In a suit filed today in federal court, the author of the Commentator article who alleged that she was raped by a YU student athlete is alleging that YU in its handling of her complaint attempted to cover up her rape, and violated Title IX while doing so.
Plaintiff alleged at the time and reiterates the allegation in her new filing that she went on a date with the alleged rapist (referred to in the lawsuit as Perry Doe) and made it very clear to him that she didn’t want any kind of physical or sexual contact. Perry Doe allegedly nonetheless tried to convince to come back home with her. When she refused, Plaintiff alleges that Perry asked her to help him carry up some things he’d bought as a pretext to get her into his apartment despite her prior refusal.
Plaintiff alleges that once she was in the apartment Perry violently raped her, choking her and forcing her legs open with his knee, both of which allegedly left significant bruising. The complaint alleges that following the rape Plaintiff went back to her apartment, and told her roommates what had happened. They cared for her and convinced her to go to the hospital and have a rape kit done, which she agreed to do.
According to the complaint, following the rape Plaintiff’s schoolwork suffered. She allegedly contacted Dr. Sara Asher, Assistant dean of student affairs, and disclosed the rape to her, asking for accommodation in its aftermath. Dr Asher allegedly told Plaintiff to contact her professors individually and inform them of what had happened to her and request accommodation from them directly.
The complaint alleges that later that month Plaintiff disclosed the name of the assailant to Dr Asher who advised Plaintiff to file a formal Title IX complaint with the school’s Title IX office, headed by Dean of students Dr. Chaim Nissel. According to the complaint, once receiving the complaint Nissel, who had allegedly provided Plaintiff with no resources, no advocate, no real understanding of what the process would look like, and had allegedly told Plaintiff that the results of the investigation they conducted couldn’t be released until Plaintiff signed a nondisclosure agreement, had no contact with Plaintiff during the investigation. According to the complaint that nondisclosure agreement is illegal and therefore void because according to the Clery Act requires that a university is required to give each participant in a Title IX proceeding unfettered access to investigative materials and reports. Plaintiff seeks a declaratory judgment rendering the NDA null and void.
The complaint alleges that rather than give Plaintiff access unfettered access to the investigative reports and materials, YU provided her with an encrypted file that was locked by YU a few days later before she had a chance to review any of the documents with her attorney.
According to the complaint, Nissel did talk to YU’s general counsel, Avi Lauer, and allegedly conspired with him to address, resolve, and whitewash the alleged rape, especially since YU had at the time had begun a massive fundraising campaign that could have been damaged by these allegations. The complaint alleges that a short time later Nissel contacted Plaintiff to let her know that they had contracted what he characterized as an independent investigator to conduct the investigation into her rape. According to the complaint Nissel contracted the lawfirm of Seyfarth Shaw which assigned lawyers Dov Kesselman and Emily Miller to the case.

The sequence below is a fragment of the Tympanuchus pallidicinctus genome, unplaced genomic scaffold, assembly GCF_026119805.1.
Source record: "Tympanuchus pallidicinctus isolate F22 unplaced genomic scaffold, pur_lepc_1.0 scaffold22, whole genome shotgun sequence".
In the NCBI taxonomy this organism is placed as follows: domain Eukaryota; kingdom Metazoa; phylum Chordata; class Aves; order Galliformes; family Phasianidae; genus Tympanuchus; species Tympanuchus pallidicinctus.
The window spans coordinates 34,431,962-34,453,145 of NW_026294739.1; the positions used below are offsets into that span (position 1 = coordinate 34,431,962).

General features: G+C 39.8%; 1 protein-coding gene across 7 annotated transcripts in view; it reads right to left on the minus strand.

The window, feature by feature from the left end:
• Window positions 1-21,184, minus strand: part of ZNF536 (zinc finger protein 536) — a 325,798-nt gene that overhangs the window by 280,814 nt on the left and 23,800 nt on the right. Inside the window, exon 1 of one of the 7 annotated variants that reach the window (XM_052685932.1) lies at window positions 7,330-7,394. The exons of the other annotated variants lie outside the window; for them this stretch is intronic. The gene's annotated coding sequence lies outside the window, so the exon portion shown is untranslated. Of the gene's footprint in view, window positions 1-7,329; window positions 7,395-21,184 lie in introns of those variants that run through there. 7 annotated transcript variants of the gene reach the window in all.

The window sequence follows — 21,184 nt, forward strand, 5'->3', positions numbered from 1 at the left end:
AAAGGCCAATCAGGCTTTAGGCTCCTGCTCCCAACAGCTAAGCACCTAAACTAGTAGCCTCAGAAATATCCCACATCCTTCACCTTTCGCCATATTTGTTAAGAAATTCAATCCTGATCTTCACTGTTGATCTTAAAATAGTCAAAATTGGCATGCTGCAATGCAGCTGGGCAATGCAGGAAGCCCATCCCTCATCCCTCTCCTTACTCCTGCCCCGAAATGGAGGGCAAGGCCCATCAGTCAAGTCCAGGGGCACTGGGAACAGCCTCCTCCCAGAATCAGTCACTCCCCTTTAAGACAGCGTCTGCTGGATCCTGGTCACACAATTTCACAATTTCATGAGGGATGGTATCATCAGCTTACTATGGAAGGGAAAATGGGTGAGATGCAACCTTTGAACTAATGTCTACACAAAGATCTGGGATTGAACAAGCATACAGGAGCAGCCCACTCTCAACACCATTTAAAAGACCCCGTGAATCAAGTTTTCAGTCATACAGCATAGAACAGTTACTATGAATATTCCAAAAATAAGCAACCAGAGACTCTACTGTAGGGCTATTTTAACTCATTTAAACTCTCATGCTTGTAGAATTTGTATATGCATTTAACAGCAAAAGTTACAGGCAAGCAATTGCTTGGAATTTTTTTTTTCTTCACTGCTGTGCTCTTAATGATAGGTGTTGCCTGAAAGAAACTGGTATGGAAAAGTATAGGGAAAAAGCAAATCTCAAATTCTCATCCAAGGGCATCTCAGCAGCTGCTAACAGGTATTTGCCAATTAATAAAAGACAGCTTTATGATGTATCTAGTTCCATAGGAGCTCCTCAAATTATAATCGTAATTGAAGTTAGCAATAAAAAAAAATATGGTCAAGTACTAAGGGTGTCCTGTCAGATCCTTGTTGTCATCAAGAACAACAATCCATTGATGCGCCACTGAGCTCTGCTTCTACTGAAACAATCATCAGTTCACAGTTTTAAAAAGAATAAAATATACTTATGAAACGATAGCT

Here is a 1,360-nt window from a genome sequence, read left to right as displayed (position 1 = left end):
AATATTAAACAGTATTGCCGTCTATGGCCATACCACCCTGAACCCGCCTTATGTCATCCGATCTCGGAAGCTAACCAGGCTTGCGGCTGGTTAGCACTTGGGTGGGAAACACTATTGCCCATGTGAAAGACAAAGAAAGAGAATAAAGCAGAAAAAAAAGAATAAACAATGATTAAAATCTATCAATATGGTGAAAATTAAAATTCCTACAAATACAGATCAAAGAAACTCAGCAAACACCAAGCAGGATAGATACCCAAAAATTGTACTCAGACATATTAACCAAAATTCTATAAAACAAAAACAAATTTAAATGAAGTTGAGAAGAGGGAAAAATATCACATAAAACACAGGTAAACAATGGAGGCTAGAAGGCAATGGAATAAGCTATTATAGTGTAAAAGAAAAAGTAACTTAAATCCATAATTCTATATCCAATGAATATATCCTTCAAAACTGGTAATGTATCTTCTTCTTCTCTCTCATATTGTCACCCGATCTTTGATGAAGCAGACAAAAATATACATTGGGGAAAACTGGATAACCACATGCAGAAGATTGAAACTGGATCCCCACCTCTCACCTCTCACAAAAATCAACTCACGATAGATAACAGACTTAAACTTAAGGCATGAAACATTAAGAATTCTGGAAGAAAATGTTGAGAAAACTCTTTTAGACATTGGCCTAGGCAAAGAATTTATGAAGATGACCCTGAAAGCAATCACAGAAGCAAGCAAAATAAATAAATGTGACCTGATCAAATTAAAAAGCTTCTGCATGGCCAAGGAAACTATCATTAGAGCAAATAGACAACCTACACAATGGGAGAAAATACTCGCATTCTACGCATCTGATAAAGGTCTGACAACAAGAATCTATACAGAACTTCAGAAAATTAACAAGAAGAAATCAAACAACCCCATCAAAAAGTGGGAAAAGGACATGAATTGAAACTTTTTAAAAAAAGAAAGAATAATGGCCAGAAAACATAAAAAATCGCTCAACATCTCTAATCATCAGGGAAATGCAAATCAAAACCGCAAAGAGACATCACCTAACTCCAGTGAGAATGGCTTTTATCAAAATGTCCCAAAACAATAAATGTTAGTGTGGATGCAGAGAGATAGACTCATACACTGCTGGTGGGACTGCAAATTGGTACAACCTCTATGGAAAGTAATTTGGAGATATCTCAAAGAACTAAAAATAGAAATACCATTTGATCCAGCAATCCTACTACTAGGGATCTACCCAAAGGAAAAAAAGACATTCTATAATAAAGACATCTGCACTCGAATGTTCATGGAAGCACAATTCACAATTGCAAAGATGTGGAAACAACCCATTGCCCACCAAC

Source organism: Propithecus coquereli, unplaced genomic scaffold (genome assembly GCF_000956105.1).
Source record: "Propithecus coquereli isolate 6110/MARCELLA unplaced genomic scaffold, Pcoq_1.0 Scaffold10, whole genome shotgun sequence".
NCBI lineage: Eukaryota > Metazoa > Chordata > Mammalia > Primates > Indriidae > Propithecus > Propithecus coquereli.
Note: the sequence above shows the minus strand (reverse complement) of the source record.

What was allegedly not disclosed to Plaintiff, however, was the fact that the firm in general and those lawyers in particular had already represented YU for a long time, and in numerous sexual assault cases, too, including the lawsuit filed by the victims of child sexual abuse suing YU for alleged coverup of sexual abuse committed by George Finkelstein and others in the Yeshiva University high school. Plaintiff alleges that this constitutes a clear conflict of interest, especially since these attorneys say on a council called the General Counsel’s Council which comprises attorneys from outside law firms and corporate legal departments who believe in the mission of the university and would like to assist through the provisions of pro bono legal services. Such lawyers, the complaint alleges, would be incapable of conducting an independent, unbiased investigation given not only their direct connection to the school as its longtime lawyers, but also given their personal dedication to the school. According to the complaint this conflict of interests was never disclosed to Plaintiff despite it having potentially been grounds for appeal of YUs decision in this case.
The complaint further alleges that these coverups are part of a pattern of behavior by YU to fraudulently project an image of safety and security for students on its campus contrary to reality. According to the complaint YU has failed to fulfill its Clery Act mandated disclosures of rapes and sexual assaults for over 20 years. The complaint demonstrates that between 2001 and 2020, YU, despite being required to do so by the federal government as a condition of receiving federal funding, disclosed not a single rape or sexual assault during that period despite having received many complaints of the same during that period. The complaint seems to paint a picture of a school more interested in its image than the safety of its students.